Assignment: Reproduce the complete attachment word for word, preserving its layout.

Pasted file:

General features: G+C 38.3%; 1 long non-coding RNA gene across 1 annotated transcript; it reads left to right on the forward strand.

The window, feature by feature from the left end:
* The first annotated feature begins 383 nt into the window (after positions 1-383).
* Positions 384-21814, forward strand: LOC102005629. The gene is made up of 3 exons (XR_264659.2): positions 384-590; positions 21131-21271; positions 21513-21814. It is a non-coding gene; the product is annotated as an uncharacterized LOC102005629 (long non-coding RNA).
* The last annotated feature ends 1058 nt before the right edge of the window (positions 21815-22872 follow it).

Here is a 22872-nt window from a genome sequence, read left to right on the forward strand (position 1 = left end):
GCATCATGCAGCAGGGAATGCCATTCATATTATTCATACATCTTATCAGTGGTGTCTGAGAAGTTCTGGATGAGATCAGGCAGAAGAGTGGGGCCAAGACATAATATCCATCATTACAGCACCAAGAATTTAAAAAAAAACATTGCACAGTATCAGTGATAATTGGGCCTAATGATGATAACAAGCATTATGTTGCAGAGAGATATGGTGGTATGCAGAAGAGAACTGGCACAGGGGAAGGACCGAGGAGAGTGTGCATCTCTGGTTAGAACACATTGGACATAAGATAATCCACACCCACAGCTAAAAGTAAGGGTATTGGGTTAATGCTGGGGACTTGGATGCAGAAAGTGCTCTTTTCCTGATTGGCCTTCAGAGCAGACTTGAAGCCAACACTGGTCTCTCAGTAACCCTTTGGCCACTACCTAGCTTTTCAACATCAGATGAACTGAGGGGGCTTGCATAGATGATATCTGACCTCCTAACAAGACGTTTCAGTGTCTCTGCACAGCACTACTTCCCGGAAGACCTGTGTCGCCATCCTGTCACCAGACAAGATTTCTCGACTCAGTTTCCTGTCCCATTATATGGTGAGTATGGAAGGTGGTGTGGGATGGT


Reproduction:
General features: G+C 38.3%; 1 long non-coding RNA gene across 1 annotated transcript; it reads left to right on the forward strand.

The window, feature by feature from the left end:
* The first annotated feature begins 383 nt into the window (after positions 1-383).
* Positions 384-21814, forward strand: LOC102005629. The gene is made up of 3 exons (XR_264659.2): positions 384-590; positions 21131-21271; positions 21513-21814. It is a non-coding gene; the product is annotated as an uncharacterized LOC102005629 (long non-coding RNA).
* The last annotated feature ends 1058 nt before the right edge of the window (positions 21815-22872 follow it).

Here is a 22872-nt window from a genome sequence, read left to right on the forward strand (position 1 = left end):
GCATCATGCAGCAGGGAATGCCATTCATATTATTCATACATCTTATCAGTGGTGTCTGAGAAGTTCTGGATGAGATCAGGCAGAAGAGTGGGGCCAAGACATAATATCCATCATTACAGCACCAAGAATTTAAAAAAAAACATTGCACAGTATCAGTGATAATTGGGCCTAATGATGATAACAAGCATTATGTTGCAGAGAGATATGGTGGTATGCAGAAGAGAACTGGCACAGGGGAAGGACCGAGGAGAGTGTGCATCTCTGGTTAGAACACATTGGACATAAGATAATCCACACCCACAGCTAAAAGTAAGGGTATTGGGTTAATGCTGGGGACTTGGATGCAGAAAGTGCTCTTTTCCTGATTGGCCTTCAGAGCAGACTTGAAGCCAACACTGGTCTCTCAGTAACCCTTTGGCCACTACCTAGCTTTTCAACATCAGATGAACTGAGGGGGCTTGCATAGATGATATCTGACCTCCTAACAAGACGTTTCAGTGTCTCTGCACAGCACTACTTCCCGGAAGACCTGTGTCGCCATCCTGTCACCAGACAAGATTTCTCGACTCAGTTTCCTGTCCCATTATATGGTGAGTATGGAAGGTGGTGTGGGATGGT